It was time to say ‘Croeso i Gymru’ as the National Museum of Wales welcomed a very special visitor – Fossil Hunter Lottie!  Lottie spent the day with Dr Lucy McCobb and made friends with fellow museum palaeontologists Dr Caroline Buttler and Cindy Howells.  She met a stalk-eyed trilobite, an impressive ammonite, a baby ichthyosaur and a friendly dinosaur along the way…

Lucy is a Senior Curator of Palaeontology at the National Museum of Wales, who works on fossil trilobites.  Her research looks at how different trilobites are related to each other, and how they can be used to help us date rocks and to figure out what the ancient map of the world looked like.  She has studied trilobites from Greenland and Canada, and at the moment, she is working on some fossils from Kazakhstan and some from a bit closer to home – Carmarthenshire, Wales.

Caroline is Head of Palaeontology at the National Museum of Wales.  She works on fossil bryozoans, looking at how these colonial animals lived, how they are related to each other, and what they can tell us about the world in the past.  She is also an expert on geological conservation, with lots of useful knowledge about how to stop fossils falling apart and how to fix them if they do.

Cindy is a Palaeontology Curator and Palaeontology Collections Manager at the National Museum of Wales.  Her favourite fossils are vertebrates, especially early mammals, and she has also discovered a new species of fossil crinoid from Wales.

As well as their research and curation work, Lucy, Caroline and Cindy are involved in lots of outreach events and putting together new museum exhibitions.

Here’s how Lottie’s day went…


After unpacking, it’s time for a quick cuppa in Lucy’s office, before the work begins…


Lottie checks out a Carboniferous fossil fern that was part of the National Museum of Wales display at the Urdd Eisteddfod in Caerphilly this week.


Lottie meets museum palaeontologists Caroline Buttler, Lucy McCobb and Cindy Howells in the large fossil store.


Lottie studies a Welsh trilobite down Lucy’s microscope.  We have to look closely to identify the exact species.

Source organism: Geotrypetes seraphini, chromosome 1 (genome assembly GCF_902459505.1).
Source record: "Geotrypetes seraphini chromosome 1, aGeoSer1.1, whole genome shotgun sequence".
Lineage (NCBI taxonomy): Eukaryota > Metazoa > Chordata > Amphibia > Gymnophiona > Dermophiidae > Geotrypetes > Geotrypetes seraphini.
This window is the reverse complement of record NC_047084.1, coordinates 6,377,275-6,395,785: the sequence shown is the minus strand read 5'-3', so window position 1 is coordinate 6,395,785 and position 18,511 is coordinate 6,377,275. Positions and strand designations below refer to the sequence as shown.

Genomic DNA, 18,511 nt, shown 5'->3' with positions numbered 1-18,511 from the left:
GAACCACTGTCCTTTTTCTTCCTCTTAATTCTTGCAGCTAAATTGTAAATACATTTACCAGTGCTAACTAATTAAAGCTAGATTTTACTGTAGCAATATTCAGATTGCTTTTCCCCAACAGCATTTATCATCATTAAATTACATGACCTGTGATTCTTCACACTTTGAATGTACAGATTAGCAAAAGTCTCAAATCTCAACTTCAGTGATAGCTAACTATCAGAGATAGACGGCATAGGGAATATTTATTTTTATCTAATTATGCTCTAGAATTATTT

Lottie discovers a big example of her favourite fossil in the store – an Asteroceras ammonite from Dorset.


Lottie explores Caroline’s favourite fossils – bryozoans – in the fossil store.


Lottie comes face to face with a stalk-eyed trilobite, Asaphus (Neoasaphus) from Russia.  They may have lived buried in mud on the sea bed, with the eyes above the mud to look around…


Lottie is excited to find a baby ichthyosaur in the Evolution of Wales gallery.  Mary Anning would be impressed!


Lucy and Lottie admire old microscope slides in the I Spy…Nature exhibition, in matching hats!


Lottie takes a closer look at historic microscope slides in the I Spy…Nature exhibition.


Lottie gets down on the gallery floor to investigate a Welsh dinosaur footprint in the I Spy…Nature exhibition.


Lottie finds a new friend in the fossil store, a model of the dinosaur Coelophysis.  It may be a meat eater, but we think Lottie would like it as her new pet!

Wales was Lottie’s final stop on her whirlwind #RealFossilHunter UK tour! She got to meet lots of awesome scientists and learn about new fossils and research. As she makes her way back to the Natural History Museum, we’re still accepting submissions to our #realfossilhunter competition until the end of the month. (The prize: your very own Fossil Hunter Lottie!) We hope you’ve enjoyed following Lottie as much as we have! As of writing, she’s sold out at most online venues, but expected to be back in stock in mid-June.

This post was written by Lucy McCobb. All photos (c) Lucy McCobb.

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One thought on “#RealFossilHunter UK Tour – Part 6: Lottie goes to Wales

  1. David cook says:

    I understand that fossils have been biscovered in the Maesycwmmer area of Caerphilly.

    They intend to build approximately 3000 plus hoses to the south of the village. Is it near the site of the fossils?

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